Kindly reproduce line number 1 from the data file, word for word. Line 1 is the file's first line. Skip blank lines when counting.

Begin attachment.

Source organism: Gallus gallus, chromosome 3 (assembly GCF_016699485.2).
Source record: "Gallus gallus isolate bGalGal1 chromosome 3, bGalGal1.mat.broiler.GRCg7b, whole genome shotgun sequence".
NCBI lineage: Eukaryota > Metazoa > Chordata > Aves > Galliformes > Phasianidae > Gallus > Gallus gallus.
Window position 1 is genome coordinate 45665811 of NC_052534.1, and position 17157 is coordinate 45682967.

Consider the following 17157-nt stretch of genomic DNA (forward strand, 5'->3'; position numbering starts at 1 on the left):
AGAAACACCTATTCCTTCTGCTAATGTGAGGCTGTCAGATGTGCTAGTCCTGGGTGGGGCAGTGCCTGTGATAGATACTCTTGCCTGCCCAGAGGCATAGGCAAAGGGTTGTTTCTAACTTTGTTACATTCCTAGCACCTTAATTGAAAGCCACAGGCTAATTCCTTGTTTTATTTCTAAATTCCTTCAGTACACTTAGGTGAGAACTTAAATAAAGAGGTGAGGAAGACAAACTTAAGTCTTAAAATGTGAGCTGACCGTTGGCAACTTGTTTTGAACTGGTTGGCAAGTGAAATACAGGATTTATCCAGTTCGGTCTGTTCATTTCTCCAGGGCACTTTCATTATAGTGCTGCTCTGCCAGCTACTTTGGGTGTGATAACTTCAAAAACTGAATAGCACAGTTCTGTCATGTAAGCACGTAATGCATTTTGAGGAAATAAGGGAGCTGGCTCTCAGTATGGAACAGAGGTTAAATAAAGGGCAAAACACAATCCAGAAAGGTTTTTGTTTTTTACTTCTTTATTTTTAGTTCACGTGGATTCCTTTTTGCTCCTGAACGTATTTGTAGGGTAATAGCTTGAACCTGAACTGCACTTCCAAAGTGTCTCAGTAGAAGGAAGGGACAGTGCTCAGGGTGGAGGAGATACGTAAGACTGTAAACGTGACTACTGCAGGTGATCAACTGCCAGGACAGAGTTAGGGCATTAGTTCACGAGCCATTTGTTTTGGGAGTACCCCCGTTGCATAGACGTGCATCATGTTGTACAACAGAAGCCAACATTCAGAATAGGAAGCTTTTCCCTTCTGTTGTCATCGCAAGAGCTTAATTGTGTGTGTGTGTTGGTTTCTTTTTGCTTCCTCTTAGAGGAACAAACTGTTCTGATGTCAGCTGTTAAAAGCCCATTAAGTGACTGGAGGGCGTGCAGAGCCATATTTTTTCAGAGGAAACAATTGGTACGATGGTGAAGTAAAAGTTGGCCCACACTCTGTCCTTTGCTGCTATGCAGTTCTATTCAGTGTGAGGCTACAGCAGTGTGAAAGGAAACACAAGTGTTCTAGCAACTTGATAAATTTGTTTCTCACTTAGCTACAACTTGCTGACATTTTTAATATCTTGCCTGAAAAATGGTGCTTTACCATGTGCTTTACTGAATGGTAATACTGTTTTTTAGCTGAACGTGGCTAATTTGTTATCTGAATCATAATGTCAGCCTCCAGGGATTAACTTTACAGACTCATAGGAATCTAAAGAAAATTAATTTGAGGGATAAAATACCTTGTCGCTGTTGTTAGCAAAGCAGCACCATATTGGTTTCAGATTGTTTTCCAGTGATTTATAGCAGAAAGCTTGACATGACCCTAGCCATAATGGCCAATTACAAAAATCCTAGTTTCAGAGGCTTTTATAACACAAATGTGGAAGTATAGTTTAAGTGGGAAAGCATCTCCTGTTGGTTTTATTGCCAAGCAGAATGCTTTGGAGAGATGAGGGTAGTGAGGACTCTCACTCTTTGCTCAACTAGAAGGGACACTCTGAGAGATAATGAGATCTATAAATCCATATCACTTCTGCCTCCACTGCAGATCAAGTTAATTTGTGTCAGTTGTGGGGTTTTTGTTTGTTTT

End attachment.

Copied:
Source organism: Gallus gallus, chromosome 3 (assembly GCF_016699485.2).